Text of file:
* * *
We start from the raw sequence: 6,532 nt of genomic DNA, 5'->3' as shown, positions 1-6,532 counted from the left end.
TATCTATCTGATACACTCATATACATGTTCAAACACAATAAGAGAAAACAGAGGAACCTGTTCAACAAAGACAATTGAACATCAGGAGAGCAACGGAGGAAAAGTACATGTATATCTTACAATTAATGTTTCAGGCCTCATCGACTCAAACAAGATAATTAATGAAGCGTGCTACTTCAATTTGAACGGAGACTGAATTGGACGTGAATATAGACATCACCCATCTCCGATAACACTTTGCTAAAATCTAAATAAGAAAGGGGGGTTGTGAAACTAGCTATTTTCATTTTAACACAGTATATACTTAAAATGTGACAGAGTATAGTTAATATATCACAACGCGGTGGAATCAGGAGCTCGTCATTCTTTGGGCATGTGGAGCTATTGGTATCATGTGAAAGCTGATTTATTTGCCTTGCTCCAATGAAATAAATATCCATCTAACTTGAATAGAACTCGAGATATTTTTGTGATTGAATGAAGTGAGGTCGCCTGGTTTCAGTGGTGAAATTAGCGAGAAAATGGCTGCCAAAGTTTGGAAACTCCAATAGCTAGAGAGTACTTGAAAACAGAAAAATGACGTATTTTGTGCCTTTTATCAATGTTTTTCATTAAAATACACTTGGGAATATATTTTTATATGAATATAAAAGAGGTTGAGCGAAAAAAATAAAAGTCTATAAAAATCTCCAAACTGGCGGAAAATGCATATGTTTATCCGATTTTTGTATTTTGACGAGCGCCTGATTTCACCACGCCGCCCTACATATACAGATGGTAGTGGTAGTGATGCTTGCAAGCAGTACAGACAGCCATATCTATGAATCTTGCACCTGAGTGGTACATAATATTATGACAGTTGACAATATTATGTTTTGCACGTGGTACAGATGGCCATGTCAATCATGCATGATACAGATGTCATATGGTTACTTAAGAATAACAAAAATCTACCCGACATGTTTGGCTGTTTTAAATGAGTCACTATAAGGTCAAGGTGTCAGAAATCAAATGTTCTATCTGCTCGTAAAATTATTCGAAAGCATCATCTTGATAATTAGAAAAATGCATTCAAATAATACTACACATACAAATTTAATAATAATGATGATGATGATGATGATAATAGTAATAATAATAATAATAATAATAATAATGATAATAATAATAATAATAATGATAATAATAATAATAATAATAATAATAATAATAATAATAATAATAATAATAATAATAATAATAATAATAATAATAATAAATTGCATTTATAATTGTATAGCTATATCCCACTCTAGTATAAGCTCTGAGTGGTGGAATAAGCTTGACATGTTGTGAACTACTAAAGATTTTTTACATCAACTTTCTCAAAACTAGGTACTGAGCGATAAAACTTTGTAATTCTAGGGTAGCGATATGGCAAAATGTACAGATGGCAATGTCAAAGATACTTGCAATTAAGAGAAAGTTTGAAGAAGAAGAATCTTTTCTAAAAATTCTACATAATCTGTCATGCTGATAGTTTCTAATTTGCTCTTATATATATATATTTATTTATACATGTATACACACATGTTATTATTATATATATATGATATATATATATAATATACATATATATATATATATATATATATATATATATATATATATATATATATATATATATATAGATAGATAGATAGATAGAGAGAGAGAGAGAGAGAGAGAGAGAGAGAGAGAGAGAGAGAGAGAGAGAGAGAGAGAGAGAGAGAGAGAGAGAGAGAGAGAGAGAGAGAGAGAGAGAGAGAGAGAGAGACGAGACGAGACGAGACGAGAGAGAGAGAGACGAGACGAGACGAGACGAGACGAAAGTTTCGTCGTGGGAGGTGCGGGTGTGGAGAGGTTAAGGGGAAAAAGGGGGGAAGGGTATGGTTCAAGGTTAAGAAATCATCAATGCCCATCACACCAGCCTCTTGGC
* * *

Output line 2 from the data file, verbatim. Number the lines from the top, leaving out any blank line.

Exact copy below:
TATCTATCTGATACACTCATATACATGTTCAAACACAATAAGAGAAAACAGAGGAACCTGTTCAACAAAGACAATTGAACATCAGGAGAGCAACGGAGGAAAAGTACATGTATATCTTACAATTAATGTTTCAGGCCTCATCGACTCAAACAAGATAATTAATGAAGCGTGCTACTTCAATTTGAACGGAGACTGAATTGGACGTGAATATAGACATCACCCATCTCCGATAACACTTTGCTAAAATCTAAATAAGAAAGGGGGGTTGTGAAACTAGCTATTTTCATTTTAACACAGTATATACTTAAAATGTGACAGAGTATAGTTAATATATCACAACGCGGTGGAATCAGGAGCTCGTCATTCTTTGGGCATGTGGAGCTATTGGTATCATGTGAAAGCTGATTTATTTGCCTTGCTCCAATGAAATAAATATCCATCTAACTTGAATAGAACTCGAGATATTTTTGTGATTGAATGAAGTGAGGTCGCCTGGTTTCAGTGGTGAAATTAGCGAGAAAATGGCTGCCAAAGTTTGGAAACTCCAATAGCTAGAGAGTACTTGAAAACAGAAAAATGACGTATTTTGTGCCTTTTATCAATGTTTTTCATTAAAATACACTTGGGAATATATTTTTATATGAATATAAAAGAGGTTGAGCGAAAAAAATAAAAGTCTATAAAAATCTCCAAACTGGCGGAAAATGCATATGTTTATCCGATTTTTGTATTTTGACGAGCGCCTGATTTCACCACGCCGCCCTACATATACAGATGGTAGTGGTAGTGATGCTTGCAAGCAGTACAGACAGCCATATCTATGAATCTTGCACCTGAGTGGTACATAATATTATGACAGTTGACAATATTATGTTTTGCACGTGGTACAGATGGCCATGTCAATCATGCATGATACAGATGTCATATGGTTACTTAAGAATAACAAAAATCTACCCGACATGTTTGGCTGTTTTAAATGAGTCACTATAAGGTCAAGGTGTCAGAAATCAAATGTTCTATCTGCTCGTAAAATTATTCGAAAGCATCATCTTGATAATTAGAAAAATGCATTCAAATAATACTACACATACAAATTTAATAATAATGATGATGATGATGATGATAATAGTAATAATAATAATAATAATAATAATAATGATAATAATAATAATAATAATGATAATAATAATAATAATAATAATAATAATAATAATAATAATAATAATAATAATAATAATAATAATAATAATAATAATAAATTGCATTTATAATTGTATAGCTATATCCCACTCTAGTATAAGCTCTGAGTGGTGGAATAAGCTTGACATGTTGTGAACTACTAAAGATTTTTTACATCAACTTTCTCAAAACTAGGTACTGAGCGATAAAACTTTGTAATTCTAGGGTAGCGATATGGCAAAATGTACAGATGGCAATGTCAAAGATACTTGCAATTAAGAGAAAGTTTGAAGAAGAAGAATCTTTTCTAAAAATTCTACATAATCTGTCATGCTGATAGTTTCTAATTTGCTCTTATATATATATATTTATTTATACATGTATACACACATGTTATTATTATATATATATGATATATATATATAATATACATATATATATATATATATATATATATATATATATATATATATATATATATATATATATAGATAGATAGATAGATAGAGAGAGAGAGAGAGAGAGAGAGAGAGAGAGAGAGAGAGAGAGAGAGAGAGAGAGAGAGAGAGAGAGAGAGAGAGAGAGAGAGAGAGAGAGAGAGAGAGAGAGAGAGAGACGAGACGAGACGAGACGAGAGAGAGAGAGACGAGACGAGACGAGACGAGACGAAAGTTTCGTCGTGGGAGGTGCGGGTGTGGAGAGGTTAAGGGGAAAAAGGGGGGAAGGGTATGGTTCAAGGTTAAGAAATCATCAATGCCCATCACACCAGCCTCTTGGC